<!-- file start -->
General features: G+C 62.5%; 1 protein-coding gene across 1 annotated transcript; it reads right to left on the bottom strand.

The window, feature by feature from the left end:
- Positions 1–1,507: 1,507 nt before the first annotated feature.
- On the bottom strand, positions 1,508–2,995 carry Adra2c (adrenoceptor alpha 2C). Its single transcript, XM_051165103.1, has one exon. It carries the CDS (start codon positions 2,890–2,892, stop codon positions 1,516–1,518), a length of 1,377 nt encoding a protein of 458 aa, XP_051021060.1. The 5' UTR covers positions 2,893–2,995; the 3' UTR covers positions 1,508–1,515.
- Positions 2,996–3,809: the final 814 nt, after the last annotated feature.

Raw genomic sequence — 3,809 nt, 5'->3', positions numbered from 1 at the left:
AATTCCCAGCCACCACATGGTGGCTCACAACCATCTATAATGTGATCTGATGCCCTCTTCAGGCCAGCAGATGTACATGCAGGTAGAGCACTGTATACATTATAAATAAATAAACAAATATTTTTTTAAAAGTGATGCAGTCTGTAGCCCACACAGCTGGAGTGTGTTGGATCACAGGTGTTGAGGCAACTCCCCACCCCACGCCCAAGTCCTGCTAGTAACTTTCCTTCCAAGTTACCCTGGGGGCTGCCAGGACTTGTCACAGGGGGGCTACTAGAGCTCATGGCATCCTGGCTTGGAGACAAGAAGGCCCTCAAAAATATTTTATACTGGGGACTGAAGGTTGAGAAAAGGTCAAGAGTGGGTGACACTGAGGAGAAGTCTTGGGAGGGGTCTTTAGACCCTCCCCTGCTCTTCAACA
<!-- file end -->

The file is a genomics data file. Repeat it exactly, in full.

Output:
General features: G+C 62.5%; 1 protein-coding gene across 1 annotated transcript; it reads right to left on the bottom strand.

The window, feature by feature from the left end:
- Positions 1–1,507: 1,507 nt before the first annotated feature.
- On the bottom strand, positions 1,508–2,995 carry Adra2c (adrenoceptor alpha 2C). Its single transcript, XM_051165103.1, has one exon. It carries the CDS (start codon positions 2,890–2,892, stop codon positions 1,516–1,518), a length of 1,377 nt encoding a protein of 458 aa, XP_051021060.1. The 5' UTR covers positions 2,893–2,995; the 3' UTR covers positions 1,508–1,515.
- Positions 2,996–3,809: the final 814 nt, after the last annotated feature.

Raw genomic sequence — 3,809 nt, 5'->3', positions numbered from 1 at the left:
AATTCCCAGCCACCACATGGTGGCTCACAACCATCTATAATGTGATCTGATGCCCTCTTCAGGCCAGCAGATGTACATGCAGGTAGAGCACTGTATACATTATAAATAAATAAACAAATATTTTTTTAAAAGTGATGCAGTCTGTAGCCCACACAGCTGGAGTGTGTTGGATCACAGGTGTTGAGGCAACTCCCCACCCCACGCCCAAGTCCTGCTAGTAACTTTCCTTCCAAGTTACCCTGGGGGCTGCCAGGACTTGTCACAGGGGGGCTACTAGAGCTCATGGCATCCTGGCTTGGAGACAAGAAGGCCCTCAAAAATATTTTATACTGGGGACTGAAGGTTGAGAAAAGGTCAAGAGTGGGTGACACTGAGGAGAAGTCTTGGGAGGGGTCTTTAGACCCTCCCCTGCTCTTCAACA